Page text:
The water environment could convey the inner flow of my very nature. Traditionally, water also stands for emotions, life force, and suggests cleansing. I can also think of constant change, malleability and adaptability. The crystalline flower forms suggest a source of creation. The cool colour blue can be thought to represent infinite possibilities, spiritual development, open-mindedness and wisdom (remember Absolem, the blue caterpillar in “Alice in Wonderland”). Perhaps I was being ’pushed’ towards this as a step towards self-integration.
Finally, we have the river, which can symbolise the course of one’s life, and, it flows towards something greater - the ocean… the deep unconscious that drives us. If there is one thing I can be sure of in my lucid dreaming exploration so far is that, apart from being inspirational, it makes me think a hell of a lot about everything and this may be the natural aftereffect of a highly aroused cerebral cortex phase - the phase state (hybrid stage of brain activity which gives rise to lucid dreams and out-of-body experiences).
Brief but profound. So I drew it...
Now here is a quote from an avid and experienced lucid dreamer that I think we should bear in mind because, as a reminder, it helps us to not lose sight about the nature of dreaming as far as we can tell:"As lucid dreamers create the reality of lucid dreaming, they observe how beliefs strongly affect that environment. For example, in college, I read the Russian writer P.D. Ouspensky's assertion that a person could not recall his or her name in the dream state. I wondered about this. During my next lucid dream, I consciously recalled his assertion and lucidly found a pen and paper. "Robert," I wrote easily, and then I beban to write, "Watt," hesitated for a moment, thinking, "That's not right," scratched it out, consciously recalled my last name, and quickly jotted "Waggoner." Stephen LaBerge reports reading Ouspensky's book and notes that lucid dreamers who apparently believed in Ouspensky's assumption failed to announce their name in a lucid dream. He himself, not believing in Ouspensky's suggestion, had no trouble announcing his name. Undoubtedly, your ideas and beliefs have a major impact on your experiences in the lucid dreaming environment. Though many assert that in lucid dreams you can do whatever you want, as a practical matter, your lucid dream actions will be limited by your beliefs."- Robert Waggoner; "Lucid Dreaming: Gateway to the Inner Self"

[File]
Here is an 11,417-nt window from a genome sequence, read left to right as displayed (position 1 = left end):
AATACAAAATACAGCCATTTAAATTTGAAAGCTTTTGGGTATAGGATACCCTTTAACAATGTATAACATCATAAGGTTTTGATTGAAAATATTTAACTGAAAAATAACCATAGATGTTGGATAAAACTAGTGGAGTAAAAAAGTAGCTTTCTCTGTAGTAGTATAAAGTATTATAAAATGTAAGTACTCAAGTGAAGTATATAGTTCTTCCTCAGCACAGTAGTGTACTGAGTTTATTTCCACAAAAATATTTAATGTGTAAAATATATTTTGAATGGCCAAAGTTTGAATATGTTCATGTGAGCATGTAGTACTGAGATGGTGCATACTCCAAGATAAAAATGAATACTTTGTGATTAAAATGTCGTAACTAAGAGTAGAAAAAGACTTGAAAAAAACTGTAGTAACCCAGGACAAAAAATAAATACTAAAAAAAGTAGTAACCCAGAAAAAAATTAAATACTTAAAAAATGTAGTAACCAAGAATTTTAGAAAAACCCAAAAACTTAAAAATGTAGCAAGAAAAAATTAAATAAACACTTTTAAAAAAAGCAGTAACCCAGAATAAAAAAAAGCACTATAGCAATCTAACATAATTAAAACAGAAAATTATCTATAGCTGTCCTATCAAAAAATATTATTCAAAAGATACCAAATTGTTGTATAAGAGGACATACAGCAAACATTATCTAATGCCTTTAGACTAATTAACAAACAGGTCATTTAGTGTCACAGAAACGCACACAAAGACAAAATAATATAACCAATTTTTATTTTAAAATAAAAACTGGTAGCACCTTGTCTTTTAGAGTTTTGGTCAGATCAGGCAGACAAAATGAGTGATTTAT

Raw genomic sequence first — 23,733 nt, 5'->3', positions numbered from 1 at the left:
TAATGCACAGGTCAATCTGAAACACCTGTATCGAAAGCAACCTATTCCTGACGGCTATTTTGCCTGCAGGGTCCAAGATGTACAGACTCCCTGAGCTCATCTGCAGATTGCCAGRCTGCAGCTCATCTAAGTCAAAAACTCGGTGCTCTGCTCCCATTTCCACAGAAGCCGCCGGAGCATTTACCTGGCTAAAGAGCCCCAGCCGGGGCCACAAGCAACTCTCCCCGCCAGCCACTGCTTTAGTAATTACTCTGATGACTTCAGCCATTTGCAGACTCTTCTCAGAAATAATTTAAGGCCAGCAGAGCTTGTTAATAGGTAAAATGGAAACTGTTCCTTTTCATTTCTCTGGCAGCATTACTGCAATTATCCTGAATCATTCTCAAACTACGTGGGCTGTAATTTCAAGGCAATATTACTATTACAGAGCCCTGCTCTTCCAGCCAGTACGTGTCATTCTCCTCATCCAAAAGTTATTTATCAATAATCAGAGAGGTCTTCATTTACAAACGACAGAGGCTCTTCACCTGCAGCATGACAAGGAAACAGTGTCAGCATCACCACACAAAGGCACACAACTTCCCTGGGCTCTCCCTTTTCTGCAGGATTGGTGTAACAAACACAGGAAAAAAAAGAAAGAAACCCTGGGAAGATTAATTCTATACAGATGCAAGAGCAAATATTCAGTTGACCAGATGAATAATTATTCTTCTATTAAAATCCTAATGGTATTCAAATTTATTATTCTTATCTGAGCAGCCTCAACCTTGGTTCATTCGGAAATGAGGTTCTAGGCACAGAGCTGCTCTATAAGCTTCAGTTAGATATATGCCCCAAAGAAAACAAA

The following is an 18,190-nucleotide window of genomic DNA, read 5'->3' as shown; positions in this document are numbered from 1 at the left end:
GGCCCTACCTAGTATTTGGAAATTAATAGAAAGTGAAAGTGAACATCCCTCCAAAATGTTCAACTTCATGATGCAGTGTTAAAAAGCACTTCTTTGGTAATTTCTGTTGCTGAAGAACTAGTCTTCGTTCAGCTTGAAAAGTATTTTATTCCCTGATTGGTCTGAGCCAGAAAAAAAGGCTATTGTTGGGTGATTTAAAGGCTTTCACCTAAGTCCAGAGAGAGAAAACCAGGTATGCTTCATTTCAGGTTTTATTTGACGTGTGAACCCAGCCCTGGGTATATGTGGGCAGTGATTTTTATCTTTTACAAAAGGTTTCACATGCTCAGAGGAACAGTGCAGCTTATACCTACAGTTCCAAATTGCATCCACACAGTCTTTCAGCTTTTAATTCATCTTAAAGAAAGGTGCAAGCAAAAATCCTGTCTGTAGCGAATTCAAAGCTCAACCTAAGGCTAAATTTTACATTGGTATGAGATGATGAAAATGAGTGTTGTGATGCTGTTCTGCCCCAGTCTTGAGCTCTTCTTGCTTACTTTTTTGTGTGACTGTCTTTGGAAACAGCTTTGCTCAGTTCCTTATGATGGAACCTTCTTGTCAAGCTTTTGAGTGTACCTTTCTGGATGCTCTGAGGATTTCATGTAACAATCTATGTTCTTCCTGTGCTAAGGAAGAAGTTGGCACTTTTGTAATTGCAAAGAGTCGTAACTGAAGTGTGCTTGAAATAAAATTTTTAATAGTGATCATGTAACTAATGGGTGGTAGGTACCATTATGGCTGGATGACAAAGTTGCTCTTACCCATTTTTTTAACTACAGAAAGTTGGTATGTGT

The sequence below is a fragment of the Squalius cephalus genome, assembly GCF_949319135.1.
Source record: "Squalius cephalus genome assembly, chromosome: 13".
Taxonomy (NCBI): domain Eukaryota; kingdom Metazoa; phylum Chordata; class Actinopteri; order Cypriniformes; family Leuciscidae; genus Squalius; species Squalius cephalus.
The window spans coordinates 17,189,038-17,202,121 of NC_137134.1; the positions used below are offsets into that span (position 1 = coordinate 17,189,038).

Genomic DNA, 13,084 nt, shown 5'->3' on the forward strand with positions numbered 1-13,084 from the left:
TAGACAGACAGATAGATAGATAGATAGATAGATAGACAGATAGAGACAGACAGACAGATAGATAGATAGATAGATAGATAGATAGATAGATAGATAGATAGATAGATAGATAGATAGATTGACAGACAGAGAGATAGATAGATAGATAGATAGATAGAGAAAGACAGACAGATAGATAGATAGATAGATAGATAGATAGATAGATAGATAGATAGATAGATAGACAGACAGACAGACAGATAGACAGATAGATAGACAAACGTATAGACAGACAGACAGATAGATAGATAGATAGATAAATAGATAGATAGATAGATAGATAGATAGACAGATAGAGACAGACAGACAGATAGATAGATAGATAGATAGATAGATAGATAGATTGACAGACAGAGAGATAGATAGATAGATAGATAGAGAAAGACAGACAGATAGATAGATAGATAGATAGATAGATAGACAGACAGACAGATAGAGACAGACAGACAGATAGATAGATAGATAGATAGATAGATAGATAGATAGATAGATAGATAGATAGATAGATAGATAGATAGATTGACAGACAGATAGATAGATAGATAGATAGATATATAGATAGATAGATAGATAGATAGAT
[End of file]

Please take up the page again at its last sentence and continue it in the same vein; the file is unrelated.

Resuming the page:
If we are limited by our beliefs when we lucid dream, then isn't it possible that our personal DCs respond according to our worldviews when they happen to be coherent? So Hagart's DCs might claim sentience and strongly exude the illusion of conscious individuals inhabiting a dream world, and the shape-shifter in my lucid dream above expressed exactly the very thing that my mind tends to niggle over: the unknown. Perhaps it visually represented my own curiosity, or at least in part.